The magic of five spice powder
For those of you unfamiliar with five spice powder, or ng hoeng fan in Cantonese, it is an umbrella for the popular Chinese blends of spices that usually consist of cinnamon, fennel seeds, star anise, cloves, and peppers.
The number five doesn't necessarily literally mean that it has five ingredients as some blends use fewer spices and some blends use way more than five ingredients.
Five spice powder is actually a nod to the five traditional Chinese elements: earth, fire, water, wood, and metal. It's also a balancing act of the five traditional flavors of Chinese cuisine: salty, spicy, sour, sweet, and bitter.
How to select the perfect meat
You'll need to take a few things into consideration when buying meat for this recipe - the cut of meat and freshness.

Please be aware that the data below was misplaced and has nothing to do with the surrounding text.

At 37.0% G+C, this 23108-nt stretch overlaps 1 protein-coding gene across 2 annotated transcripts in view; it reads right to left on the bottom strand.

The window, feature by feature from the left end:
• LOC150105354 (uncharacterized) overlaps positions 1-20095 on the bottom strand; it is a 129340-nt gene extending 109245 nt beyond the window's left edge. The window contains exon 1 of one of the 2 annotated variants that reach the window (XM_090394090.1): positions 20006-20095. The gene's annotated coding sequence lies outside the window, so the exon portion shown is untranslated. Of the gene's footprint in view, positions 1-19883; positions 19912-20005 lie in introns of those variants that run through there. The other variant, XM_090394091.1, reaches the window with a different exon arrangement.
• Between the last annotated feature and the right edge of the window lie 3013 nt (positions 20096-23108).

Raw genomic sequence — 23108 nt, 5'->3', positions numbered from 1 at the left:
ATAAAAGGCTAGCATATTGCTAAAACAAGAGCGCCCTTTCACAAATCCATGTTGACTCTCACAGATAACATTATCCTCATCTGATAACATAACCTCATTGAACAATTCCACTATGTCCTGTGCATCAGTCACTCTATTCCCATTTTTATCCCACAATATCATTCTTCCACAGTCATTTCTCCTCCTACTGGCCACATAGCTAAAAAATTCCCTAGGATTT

There are cuts that have a lot of meat cut away. Some cuts have a lot of meat left on them. There are two types of spare ribs: some are narrower with thicker meat, some are wider with thinner meat. It's up to you what you like but for BBQ, Daddy Lau suggests that you get a wider cut.
When handling the meat, move it around a little. If it's not full of liquid, then it's fresh. If there's a lot of liquid, then it's been sitting out for a while.
Equipment you'll need
To make this, you’ll need a few things:
This is optional, but you might also want to use a meat thermometer that allows you to monitor the internal temperature of the pork as it’s cooking.
My dad literally chuckled at me when I asked him about this and said, “we don’t cook this way,” but since I haven’t yet acquired my dad’s intuition in the kitchen, I like to use these to whenever I cook big pieces of meat.